Crews were engaged in multiple water rescues and buildings collapsed in historic Ellicott City as flood waters raged through its streets following torrential thunderstorms, Howard County, Maryland, officials said.

Maryland Governor Larry Hogan announced a state of emergency in Howard County and was planning on making his way to Ellicott City to assess the damage.

The Howard County fire department warned people trapped on the city's Main Street to climb to the second floors of buildings as they awaited rescue and said the damage could rival devastating floods that occurred there in 2016. No injuries were immediately reported.

"This is an EXTREMELY DANGEROUS AND POTENTIALLY CATASTROPHIC situation and you must move to HIGHER GROUND IMMEDIATELY AND STAY AWAY FROM ANYWHERE WHERE WATER IS MOVING," the National Weather Service tweeted.

Advertisement

Howard County public information officer Mark Miller said a torrent of water was rushing through the streets. Miller said the flooding "appears to be of equal magnitude as the 2016 floods."

"The town is flooding," Miller said. "All of our first responders are responding."

The Howard County fire department warned people to stay away and said hundreds of rescuers were converging on Ellicott City from as far away as northern Virginia. Howard County officials announced they were opening an emergency operations centre to manage its response.

Videos taken on Ellicott City's Main Street show boiling brown waters flowing down the street, carrying debris and trash. The waters spilled into doors and windows and twisted traffic lights.

Abigail Conte, 19, was at the Bean Hollow coffee shop in the historic section of the city when the rains began this afternoon local time. She said the staff announced they were closing because of a flood warning.

She left the shop and began to make her way to her car.

"As I was walking outside, the street was becoming a river," Conte said.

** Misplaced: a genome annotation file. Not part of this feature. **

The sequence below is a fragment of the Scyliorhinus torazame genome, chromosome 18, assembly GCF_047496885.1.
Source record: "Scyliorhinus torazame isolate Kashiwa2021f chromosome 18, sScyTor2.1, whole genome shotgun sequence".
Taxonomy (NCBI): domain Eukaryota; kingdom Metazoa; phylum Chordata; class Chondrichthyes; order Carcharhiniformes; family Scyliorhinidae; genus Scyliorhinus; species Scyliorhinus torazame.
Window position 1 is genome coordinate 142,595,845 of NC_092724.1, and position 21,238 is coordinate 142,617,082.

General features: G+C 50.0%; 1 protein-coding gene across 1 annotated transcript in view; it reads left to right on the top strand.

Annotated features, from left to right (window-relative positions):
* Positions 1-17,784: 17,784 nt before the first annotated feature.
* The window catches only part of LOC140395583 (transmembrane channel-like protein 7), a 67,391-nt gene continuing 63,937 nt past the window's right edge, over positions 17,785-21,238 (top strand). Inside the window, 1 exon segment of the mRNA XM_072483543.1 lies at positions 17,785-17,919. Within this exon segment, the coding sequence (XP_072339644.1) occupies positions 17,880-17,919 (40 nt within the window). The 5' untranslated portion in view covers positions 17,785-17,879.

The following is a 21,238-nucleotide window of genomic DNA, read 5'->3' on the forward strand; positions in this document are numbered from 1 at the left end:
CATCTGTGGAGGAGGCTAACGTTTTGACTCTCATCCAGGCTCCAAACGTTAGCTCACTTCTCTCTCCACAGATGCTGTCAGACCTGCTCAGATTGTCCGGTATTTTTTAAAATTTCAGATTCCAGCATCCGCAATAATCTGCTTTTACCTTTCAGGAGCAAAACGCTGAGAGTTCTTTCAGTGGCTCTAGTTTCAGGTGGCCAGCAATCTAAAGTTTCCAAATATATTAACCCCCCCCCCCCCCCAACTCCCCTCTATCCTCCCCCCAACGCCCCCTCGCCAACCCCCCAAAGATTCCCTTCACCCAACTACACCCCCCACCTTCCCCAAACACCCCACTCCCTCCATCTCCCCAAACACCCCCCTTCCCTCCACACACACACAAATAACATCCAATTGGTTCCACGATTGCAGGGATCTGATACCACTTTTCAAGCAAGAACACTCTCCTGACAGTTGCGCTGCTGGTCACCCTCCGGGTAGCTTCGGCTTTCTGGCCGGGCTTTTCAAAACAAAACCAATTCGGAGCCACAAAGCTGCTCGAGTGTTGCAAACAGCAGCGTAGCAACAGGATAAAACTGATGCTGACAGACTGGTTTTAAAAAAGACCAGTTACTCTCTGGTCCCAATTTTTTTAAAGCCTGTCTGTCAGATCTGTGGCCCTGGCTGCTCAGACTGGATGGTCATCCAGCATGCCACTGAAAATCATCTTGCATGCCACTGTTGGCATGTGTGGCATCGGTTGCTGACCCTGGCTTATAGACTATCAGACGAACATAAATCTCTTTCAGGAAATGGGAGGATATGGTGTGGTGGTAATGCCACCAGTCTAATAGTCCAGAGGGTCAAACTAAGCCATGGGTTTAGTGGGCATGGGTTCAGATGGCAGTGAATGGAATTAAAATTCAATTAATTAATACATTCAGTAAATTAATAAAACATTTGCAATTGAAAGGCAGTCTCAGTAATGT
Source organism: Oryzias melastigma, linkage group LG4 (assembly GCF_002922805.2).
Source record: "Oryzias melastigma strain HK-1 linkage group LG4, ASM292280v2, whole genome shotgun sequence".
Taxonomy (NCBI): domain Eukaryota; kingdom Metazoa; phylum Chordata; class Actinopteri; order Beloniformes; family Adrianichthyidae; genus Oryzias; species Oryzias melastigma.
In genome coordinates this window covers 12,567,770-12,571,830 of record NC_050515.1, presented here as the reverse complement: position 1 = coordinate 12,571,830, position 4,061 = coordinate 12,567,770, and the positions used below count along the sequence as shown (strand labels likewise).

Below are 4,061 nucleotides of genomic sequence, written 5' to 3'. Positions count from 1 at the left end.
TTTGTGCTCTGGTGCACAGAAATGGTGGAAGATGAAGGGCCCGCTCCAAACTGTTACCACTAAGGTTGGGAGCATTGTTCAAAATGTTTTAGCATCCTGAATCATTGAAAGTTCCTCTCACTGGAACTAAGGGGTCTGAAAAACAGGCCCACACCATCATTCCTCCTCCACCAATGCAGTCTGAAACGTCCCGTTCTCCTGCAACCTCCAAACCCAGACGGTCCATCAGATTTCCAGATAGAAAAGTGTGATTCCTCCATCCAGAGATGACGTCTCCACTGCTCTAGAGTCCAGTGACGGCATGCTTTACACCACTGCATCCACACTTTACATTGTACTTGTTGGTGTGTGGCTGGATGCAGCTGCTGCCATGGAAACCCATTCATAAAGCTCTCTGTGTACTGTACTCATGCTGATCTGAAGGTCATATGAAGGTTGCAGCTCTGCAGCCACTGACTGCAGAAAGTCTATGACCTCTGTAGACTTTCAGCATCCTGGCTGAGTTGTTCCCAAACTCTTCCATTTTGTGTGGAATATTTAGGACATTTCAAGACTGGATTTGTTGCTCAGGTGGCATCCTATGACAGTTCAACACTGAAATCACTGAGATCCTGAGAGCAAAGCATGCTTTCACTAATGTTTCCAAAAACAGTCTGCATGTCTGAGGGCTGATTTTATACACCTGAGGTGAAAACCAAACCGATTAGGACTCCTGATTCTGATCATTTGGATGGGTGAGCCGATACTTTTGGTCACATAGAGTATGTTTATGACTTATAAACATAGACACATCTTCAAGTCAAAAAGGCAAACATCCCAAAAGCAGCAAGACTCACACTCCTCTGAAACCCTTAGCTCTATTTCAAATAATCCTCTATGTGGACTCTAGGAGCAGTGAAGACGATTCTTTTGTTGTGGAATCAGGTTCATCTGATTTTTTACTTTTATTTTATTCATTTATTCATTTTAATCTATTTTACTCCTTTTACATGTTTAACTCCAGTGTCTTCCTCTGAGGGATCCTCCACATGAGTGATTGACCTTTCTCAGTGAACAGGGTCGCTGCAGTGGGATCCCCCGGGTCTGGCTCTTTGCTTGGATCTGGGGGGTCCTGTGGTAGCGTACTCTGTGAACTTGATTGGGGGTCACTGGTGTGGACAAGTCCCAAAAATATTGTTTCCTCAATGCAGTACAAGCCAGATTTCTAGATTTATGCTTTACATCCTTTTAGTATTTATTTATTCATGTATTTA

She came to an intersection where it became too dangerous to continue. She said she was trapped on the second floor of a building and had moved into a backroom because she was afraid a telephone pole might collapse on the shop.

She said the owners of the antique shop said the basement of the building had flooded.


"It's just flooded," said a woman who answered the phone at A Journey from Junk. "I'm trying to work through my own panic attack."

Before declaring a state of emergency, Hogan activated the state's emergency response, which sends extra rescue personnel to the scene from various state agencies, said his spokesperson Amelia Chasse.

Several nearby counties - including Carroll, Frederick and Washington - sent swift water teams, she said.

Ellicott City sustained severe damage in a July 30, 2016, flash flood that killed two people.

During that flooding, houses along Main Street shook as residents filmed the devastation out their windows.

Some formed human chains to rescue those stranded in their cars as the rising waters roared through the historic downtown. Emergency workers climbed onto roofs and chopped holes into stores to save those trapped inside.

In the 2016 flooding, Joe Blevins, a father of three, was swept away as he climbed with his wife from their flooding car.